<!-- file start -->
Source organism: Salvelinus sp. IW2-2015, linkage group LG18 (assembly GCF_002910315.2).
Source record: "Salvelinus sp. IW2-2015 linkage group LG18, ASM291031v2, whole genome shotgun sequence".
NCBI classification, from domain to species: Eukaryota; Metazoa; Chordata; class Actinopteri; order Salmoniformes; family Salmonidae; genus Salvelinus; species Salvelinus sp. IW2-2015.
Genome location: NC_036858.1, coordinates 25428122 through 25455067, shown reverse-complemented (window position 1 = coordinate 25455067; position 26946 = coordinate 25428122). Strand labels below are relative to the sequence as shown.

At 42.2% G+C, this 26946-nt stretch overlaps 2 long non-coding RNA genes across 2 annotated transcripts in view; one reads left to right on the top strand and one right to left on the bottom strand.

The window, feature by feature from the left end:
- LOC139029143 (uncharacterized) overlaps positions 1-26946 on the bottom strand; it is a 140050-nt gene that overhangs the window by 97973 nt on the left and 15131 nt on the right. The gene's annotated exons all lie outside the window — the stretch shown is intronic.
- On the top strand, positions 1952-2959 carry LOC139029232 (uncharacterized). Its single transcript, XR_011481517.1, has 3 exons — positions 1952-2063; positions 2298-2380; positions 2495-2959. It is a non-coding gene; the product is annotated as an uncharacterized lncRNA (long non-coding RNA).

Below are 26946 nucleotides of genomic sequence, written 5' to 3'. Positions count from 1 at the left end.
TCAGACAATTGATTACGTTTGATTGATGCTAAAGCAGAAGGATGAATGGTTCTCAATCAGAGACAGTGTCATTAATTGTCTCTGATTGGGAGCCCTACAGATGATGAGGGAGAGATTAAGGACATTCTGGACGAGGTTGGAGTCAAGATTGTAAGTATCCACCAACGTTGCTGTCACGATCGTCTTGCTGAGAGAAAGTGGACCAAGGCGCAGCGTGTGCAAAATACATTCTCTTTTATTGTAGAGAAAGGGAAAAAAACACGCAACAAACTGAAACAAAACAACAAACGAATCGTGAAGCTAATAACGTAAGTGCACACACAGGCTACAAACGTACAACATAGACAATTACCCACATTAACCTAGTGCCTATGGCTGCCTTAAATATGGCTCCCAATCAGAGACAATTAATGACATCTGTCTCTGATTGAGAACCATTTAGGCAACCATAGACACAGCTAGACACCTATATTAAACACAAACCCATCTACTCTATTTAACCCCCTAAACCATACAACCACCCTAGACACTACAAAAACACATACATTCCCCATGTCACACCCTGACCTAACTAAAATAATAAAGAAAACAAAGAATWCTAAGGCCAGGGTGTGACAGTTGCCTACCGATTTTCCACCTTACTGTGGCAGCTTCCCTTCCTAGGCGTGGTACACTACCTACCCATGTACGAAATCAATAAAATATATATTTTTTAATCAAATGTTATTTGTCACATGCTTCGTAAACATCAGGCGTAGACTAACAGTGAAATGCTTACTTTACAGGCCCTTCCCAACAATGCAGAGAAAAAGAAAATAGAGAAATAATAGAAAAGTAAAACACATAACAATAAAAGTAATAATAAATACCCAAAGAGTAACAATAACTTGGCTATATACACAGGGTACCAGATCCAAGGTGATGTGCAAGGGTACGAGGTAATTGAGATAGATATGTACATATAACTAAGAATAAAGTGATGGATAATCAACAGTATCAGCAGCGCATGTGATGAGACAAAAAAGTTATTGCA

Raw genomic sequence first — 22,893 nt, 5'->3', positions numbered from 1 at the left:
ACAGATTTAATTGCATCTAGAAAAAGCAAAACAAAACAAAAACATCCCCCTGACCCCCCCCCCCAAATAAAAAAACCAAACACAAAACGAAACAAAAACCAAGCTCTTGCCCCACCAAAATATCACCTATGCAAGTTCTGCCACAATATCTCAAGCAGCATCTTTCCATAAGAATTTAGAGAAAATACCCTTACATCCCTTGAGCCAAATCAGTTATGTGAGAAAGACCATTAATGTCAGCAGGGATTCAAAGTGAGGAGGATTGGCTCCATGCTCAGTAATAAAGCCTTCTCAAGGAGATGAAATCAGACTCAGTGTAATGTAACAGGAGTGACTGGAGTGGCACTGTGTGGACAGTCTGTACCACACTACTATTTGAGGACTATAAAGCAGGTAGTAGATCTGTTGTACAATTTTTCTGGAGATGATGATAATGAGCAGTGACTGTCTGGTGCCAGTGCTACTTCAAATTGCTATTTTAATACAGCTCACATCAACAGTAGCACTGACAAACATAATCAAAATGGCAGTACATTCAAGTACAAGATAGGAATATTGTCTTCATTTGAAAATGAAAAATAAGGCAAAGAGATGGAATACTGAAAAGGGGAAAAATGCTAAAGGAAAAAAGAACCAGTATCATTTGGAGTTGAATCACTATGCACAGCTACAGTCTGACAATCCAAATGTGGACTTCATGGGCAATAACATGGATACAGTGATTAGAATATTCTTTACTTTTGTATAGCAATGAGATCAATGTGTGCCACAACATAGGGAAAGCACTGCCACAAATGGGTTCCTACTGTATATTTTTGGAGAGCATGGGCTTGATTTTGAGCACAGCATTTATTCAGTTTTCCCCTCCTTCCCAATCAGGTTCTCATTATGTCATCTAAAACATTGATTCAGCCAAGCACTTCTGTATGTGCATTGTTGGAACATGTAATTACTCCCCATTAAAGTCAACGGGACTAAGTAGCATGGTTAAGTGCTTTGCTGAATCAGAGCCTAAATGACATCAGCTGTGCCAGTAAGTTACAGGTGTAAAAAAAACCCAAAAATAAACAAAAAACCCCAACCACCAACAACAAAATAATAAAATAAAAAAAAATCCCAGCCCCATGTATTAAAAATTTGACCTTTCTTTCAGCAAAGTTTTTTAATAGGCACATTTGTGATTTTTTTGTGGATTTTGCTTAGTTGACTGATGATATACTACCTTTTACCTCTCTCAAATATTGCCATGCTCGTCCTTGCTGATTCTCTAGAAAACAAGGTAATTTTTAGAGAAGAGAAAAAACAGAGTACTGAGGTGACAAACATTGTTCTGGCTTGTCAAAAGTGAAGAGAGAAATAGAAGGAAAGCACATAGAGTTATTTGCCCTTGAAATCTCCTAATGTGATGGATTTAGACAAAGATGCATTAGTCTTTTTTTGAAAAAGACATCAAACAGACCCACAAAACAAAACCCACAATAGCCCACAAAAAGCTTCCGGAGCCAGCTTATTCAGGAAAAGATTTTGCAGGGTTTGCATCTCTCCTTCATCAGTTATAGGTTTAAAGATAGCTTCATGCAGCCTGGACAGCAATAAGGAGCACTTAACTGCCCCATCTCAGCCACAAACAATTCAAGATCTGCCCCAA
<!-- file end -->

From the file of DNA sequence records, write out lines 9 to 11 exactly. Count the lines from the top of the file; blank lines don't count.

Below are 26946 nucleotides of genomic sequence, written 5' to 3'. Positions count from 1 at the left end.
TCAGACAATTGATTACGTTTGATTGATGCTAAAGCAGAAGGATGAATGGTTCTCAATCAGAGACAGTGTCATTAATTGTCTCTGATTGGGAGCCCTACAGATGATGAGGGAGAGATTAAGGACATTCTGGACGAGGTTGGAGTCAAGATTGTAAGTATCCACCAACGTTGCTGTCACGATCGTCTTGCTGAGAGAAAGTGGACCAAGGCGCAGCGTGTGCAAAATACATTCTCTTTTATTGTAGAGAAAGGGAAAAAAACACGCAACAAACTGAAACAAAACAACAAACGAATCGTGAAGCTAATAACGTAAGTGCACACACAGGCTACAAACGTACAACATAGACAATTACCCACATTAACCTAGTGCCTATGGCTGCCTTAAATATGGCTCCCAATCAGAGACAATTAATGACATCTGTCTCTGATTGAGAACCATTTAGGCAACCATAGACACAGCTAGACACCTATATTAAACACAAACCCATCTACTCTATTTAACCCCCTAAACCATACAACCACCCTAGACACTACAAAAACACATACATTCCCCATGTCACACCCTGACCTAACTAAAATAATAAAGAAAACAAAGAATWCTAAGGCCAGGGTGTGACAGTTGCCTACCGATTTTCCACCTTACTGTGGCAGCTTCCCTTCCTAGGCGTGGTACACTACCTACCCATGTACGAAATCAATAAAATATATATTTTTTAATCAAATGTTATTTGTCACATGCTTCGTAAACATCAGGCGTAGACTAACAGTGAAATGCTTACTTTACAGGCCCTTCCCAACAATGCAGAGAAAAAGAAAATAGAGAAATAATAGAAAAGTAAAACACATAACAATAAAAGTAATAATAAATACCCAAAGAGTAACAATAACTTGGCTATATACACAGGGTACCAGATCCAAGGTGATGTGCAAGGGTACGAGGTAATTGAGATAGATATGTACATATAACTAAGAATAAAGTGATGGATAATCAACAGTATCAGCAGCGCATGTGATGAGACAAAAAAGTTATTGCA

Raw genomic sequence first — 22,893 nt, 5'->3', positions numbered from 1 at the left: